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Celebrity Society Paperback – May 28, 2012

ISBN-13: 978-0415581509 ISBN-10: 0415581508 Edition: 0th

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Product Details

  • Paperback: 200 pages
  • Publisher: Routledge (May 28, 2012)
  • Language: English
  • ISBN-10: 0415581508
  • ISBN-13: 978-0415581509
  • Product Dimensions: 6.1 x 0.5 x 9.2 inches
  • Shipping Weight: 9.9 ounces (View shipping rates and policies)
  • Average Customer Review: 5.0 out of 5 stars  See all reviews (1 customer review)
  • Amazon Best Sellers Rank: #552,576 in Books (See Top 100 in Books)

Editorial Reviews

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From the Back Cover

"A major book by a major sociologist. This is sociology at its best: it make the obstinately familiar both more remarkable and more intelligible. Those idiotic magazines one sees in the doctor's waiting room will never seem the same again." 
Professor Stephen Mennell, University College Dublin

"Much has been written about the cult of celebrity today, but Robert van Krieken's lucid, perceptive, critical and timely book stands out from earlier discussions of the topic. Particularly welcome are his displacement of attention from the celebrities themselves to the culture that produces them, and his placing of today's celebrity society in a tradition that goes back to the courts of early modern Europe."
Professor Peter Burke, University of Cambridge

On television, in magazines and books, on the internet, and in films: celebrities of all sorts seem to take up an awful lot of our attention. Celebrity Society brings new dimensions to our understanding of celebrity, capturing the way in which the figure of 'the celebrity' is bound up with the emergence of modernity. It outlines how the 'celebrification of society' is not just the twentieth-century product of Hollywood and television, but a long-term historical process, beginning with the printing press, theatre and art.

By looking beyond the accounts of celebrity 'culture', Robert van Krieken develops the analysis of 'celebrity society', with its own constantly-changing social practices and structures, moral grammar, construction of self and identity, legal order and political economy organized around the distribution of visibility, attention and recognition. Drawing on the work of Norbert Elias, the book explains how contemporary celebrity society is the heir (or heiress) of court society, taking on but also democratising many of the functions of the aristocracy. The book also develops the idea of celebrity as driven by the 'economics of attention', because attention has become a vital and increasingly valuable resource in the information age.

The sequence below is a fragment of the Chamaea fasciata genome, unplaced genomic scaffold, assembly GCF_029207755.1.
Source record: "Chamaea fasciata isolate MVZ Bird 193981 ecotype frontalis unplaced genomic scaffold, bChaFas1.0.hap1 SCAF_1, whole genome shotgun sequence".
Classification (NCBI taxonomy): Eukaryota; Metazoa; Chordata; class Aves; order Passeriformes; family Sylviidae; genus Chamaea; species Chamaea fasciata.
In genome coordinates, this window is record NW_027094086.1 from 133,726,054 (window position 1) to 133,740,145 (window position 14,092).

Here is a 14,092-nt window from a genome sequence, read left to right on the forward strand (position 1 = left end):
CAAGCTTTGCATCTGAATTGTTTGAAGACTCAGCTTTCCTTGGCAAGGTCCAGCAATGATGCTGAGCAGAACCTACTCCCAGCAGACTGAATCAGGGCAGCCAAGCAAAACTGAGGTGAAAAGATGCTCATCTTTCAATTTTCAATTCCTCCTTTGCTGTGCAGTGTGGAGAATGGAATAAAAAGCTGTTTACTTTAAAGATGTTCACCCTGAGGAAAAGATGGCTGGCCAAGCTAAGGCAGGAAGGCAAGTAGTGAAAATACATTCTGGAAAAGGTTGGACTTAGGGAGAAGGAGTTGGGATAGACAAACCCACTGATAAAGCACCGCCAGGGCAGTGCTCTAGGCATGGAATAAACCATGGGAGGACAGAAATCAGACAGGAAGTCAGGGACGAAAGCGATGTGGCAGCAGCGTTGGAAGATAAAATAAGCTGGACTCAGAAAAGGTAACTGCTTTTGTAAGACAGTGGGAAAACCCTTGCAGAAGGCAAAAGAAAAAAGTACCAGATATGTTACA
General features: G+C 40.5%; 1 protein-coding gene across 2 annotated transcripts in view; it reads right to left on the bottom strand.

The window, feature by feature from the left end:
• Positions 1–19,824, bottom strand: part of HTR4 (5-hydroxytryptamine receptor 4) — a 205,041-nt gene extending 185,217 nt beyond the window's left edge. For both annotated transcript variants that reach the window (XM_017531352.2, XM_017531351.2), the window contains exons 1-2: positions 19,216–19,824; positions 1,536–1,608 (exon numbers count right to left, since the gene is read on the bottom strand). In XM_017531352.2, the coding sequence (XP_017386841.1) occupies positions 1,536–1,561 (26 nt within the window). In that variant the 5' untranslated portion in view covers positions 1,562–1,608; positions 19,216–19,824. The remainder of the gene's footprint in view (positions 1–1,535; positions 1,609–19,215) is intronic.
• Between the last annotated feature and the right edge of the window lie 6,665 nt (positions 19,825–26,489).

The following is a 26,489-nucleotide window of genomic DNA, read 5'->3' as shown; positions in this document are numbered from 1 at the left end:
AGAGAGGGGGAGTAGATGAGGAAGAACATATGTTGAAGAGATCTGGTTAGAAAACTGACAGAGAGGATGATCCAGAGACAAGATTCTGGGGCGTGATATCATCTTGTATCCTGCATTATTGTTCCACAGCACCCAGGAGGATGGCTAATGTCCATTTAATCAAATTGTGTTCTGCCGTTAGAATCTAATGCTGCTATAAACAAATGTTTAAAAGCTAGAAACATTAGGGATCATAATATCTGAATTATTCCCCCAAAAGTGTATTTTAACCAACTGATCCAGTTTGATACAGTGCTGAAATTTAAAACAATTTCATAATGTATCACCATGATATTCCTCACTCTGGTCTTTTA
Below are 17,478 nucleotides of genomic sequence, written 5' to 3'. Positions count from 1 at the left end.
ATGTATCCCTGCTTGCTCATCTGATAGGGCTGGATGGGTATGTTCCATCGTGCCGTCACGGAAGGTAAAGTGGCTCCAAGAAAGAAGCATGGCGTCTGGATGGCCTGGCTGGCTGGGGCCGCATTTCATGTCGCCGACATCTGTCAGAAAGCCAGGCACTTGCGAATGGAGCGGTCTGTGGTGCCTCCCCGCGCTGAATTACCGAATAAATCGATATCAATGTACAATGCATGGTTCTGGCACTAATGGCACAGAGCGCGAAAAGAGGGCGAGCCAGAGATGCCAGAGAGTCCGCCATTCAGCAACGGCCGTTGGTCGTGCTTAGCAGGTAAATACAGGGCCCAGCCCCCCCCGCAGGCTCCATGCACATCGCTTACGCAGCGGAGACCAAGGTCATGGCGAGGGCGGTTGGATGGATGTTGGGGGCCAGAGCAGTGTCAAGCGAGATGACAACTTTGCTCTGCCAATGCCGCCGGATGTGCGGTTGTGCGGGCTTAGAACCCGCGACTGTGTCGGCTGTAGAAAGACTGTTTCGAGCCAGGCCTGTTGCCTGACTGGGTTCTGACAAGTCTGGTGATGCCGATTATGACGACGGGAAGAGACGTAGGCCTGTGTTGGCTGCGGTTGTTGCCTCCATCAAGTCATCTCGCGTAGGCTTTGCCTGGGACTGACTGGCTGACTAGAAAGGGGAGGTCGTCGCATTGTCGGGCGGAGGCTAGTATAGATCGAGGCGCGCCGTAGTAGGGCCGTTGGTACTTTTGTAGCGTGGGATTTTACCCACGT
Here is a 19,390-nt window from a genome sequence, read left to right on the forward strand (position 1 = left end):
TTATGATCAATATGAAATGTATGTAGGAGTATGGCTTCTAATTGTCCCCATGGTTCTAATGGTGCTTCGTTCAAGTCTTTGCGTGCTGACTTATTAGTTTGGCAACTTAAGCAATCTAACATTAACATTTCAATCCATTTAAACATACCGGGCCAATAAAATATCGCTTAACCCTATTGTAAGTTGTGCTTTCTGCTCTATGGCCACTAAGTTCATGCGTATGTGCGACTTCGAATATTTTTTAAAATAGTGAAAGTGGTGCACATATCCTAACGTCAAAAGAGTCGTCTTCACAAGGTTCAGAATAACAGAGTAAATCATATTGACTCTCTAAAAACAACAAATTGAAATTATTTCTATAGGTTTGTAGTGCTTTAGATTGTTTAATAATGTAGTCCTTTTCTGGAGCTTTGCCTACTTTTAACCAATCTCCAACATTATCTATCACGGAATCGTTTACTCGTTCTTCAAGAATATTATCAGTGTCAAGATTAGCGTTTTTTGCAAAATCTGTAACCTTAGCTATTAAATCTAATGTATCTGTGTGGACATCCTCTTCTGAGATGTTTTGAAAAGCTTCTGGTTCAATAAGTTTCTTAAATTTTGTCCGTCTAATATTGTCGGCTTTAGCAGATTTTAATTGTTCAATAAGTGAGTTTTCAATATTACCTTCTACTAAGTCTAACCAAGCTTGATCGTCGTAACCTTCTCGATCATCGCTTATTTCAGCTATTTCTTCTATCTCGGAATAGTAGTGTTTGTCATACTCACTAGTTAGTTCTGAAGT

This engaging new book will be a valuable resource for students and scholars in sociology, politics, history, celebrity studies, cultural studies, the sociology of media and cultural theory.

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2 of 3 people found the following review helpful By Geert de Vries on August 12, 2013
Format: Paperback
While the contemporary `cult of celebrity' has often been deplored, it has rarely been analyzed. Australian sociologist Robert van Krieken has decided to take celebrity seriously. Celebrity is the capacity to draw the attention of large numbers of people and to use their attention to one's own advantage. Celebrity is thus a form of capital that can be reproduced, invested and converted in other forms. Far from being new or even recent, celebrity culture - or as Van Krieken rather has it: celebrity society - dates back to 16th Century court society, where aristocratic courtiers had a vital interest in drawing and keeping the attention of the absolutist kings like Louis XIV. Since then, celebrity has been democratized. Practically anybody can nowadays aspire to fame and in principle even a nobody can attain it - if only for a brief moment. And celebrities have become quite dependent of the attention of their audiences. In a way, they are at the mercy of the sustained interest in them of millions and millions of people.

Van Krieken vividly reconstructs the historical stages of this `celebritization of society'.(The printing press, court society, English Restoration theatre, French salons, mass circulation newspapers, the advertising industry, radio, television, and of course the Internet all have their roles to play.) While doing so, he demonstrates that celebrity has become a vital function in post-industrial society.
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